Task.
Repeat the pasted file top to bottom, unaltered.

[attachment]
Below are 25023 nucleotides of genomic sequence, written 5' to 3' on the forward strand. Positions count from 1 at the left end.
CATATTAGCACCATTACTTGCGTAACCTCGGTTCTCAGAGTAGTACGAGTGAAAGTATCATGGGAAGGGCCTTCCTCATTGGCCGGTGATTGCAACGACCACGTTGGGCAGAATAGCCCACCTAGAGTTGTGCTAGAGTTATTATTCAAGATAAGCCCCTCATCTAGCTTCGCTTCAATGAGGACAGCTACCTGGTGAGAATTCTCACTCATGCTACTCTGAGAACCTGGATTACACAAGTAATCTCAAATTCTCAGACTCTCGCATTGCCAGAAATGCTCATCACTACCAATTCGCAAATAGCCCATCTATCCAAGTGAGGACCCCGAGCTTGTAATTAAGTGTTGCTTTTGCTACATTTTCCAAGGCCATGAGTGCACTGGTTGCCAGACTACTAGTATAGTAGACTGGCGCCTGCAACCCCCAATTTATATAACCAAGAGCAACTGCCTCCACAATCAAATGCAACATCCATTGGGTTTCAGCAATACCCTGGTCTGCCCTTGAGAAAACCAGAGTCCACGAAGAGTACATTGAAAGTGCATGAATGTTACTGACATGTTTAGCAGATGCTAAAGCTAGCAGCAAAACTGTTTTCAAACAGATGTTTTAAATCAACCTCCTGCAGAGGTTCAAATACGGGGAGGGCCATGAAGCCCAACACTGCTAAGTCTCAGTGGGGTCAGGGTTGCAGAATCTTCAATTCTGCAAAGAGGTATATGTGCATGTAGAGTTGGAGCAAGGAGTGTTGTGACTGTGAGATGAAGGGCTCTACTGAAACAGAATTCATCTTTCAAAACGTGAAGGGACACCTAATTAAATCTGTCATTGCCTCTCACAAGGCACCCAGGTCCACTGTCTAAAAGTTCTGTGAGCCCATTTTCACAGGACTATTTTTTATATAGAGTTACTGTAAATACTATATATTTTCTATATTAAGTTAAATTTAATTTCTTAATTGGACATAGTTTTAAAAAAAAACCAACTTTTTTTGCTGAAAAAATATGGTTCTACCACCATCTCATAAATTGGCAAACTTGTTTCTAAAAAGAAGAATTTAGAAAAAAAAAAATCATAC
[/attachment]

Below are 25023 nucleotides of genomic sequence, written 5' to 3' on the forward strand. Positions count from 1 at the left end.
CATATTAGCACCATTACTTGCGTAACCTCGGTTCTCAGAGTAGTACGAGTGAAAGTATCATGGGAAGGGCCTTCCTCATTGGCCGGTGATTGCAACGACCACGTTGGGCAGAATAGCCCACCTAGAGTTGTGCTAGAGTTATTATTCAAGATAAGCCCCTCATCTAGCTTCGCTTCAATGAGGACAGCTACCTGGTGAGAATTCTCACTCATGCTACTCTGAGAACCTGGATTACACAAGTAATCTCAAATTCTCAGACTCTCGCATTGCCAGAAATGCTCATCACTACCAATTCGCAAATAGCCCATCTATCCAAGTGAGGACCCCGAGCTTGTAATTAAGTGTTGCTTTTGCTACATTTTCCAAGGCCATGAGTGCACTGGTTGCCAGACTACTAGTATAGTAGACTGGCGCCTGCAACCCCCAATTTATATAACCAAGAGCAACTGCCTCCACAATCAAATGCAACATCCATTGGGTTTCAGCAATACCCTGGTCTGCCCTTGAGAAAACCAGAGTCCACGAAGAGTACATTGAAAGTGCATGAATGTTACTGACATGTTTAGCAGATGCTAAAGCTAGCAGCAAAACTGTTTTCAAACAGATGTTTTAAATCAACCTCCTGCAGAGGTTCAAATACGGGGAGGGCCATGAAGCCCAACACTGCTAAGTCTCAGTGGGGTCAGGGTTGCAGAATCTTCAATTCTGCAAAGAGGTATATGTGCATGTAGAGTTGGAGCAAGGAGTGTTGTGACTGTGAGATGAAGGGCTCTACTGAAACAGAATTCATCTTTCAAAACGTGAAGGGACACCTAATTAAATCTGTCATTGCCTCTCACAAGGCACCCAGGTCCACTGTCTAAAAGTTCTGTGAGCCCATTTTCACAGGACTATTTTTTATATAGAGTTACTGTAAATACTATATATTTTCTATATTAAGTTAAATTTAATTTCTTAATTGGACATAGTTTTAAAAAAAAACCAACTTTTTTTGCTGAAAAAATATGGTTCTACCACCATCTCATAAATTGGCAAACTTGTTTCTAAAAAGAAGAATTTAGAAAAAAAAAAATCATAC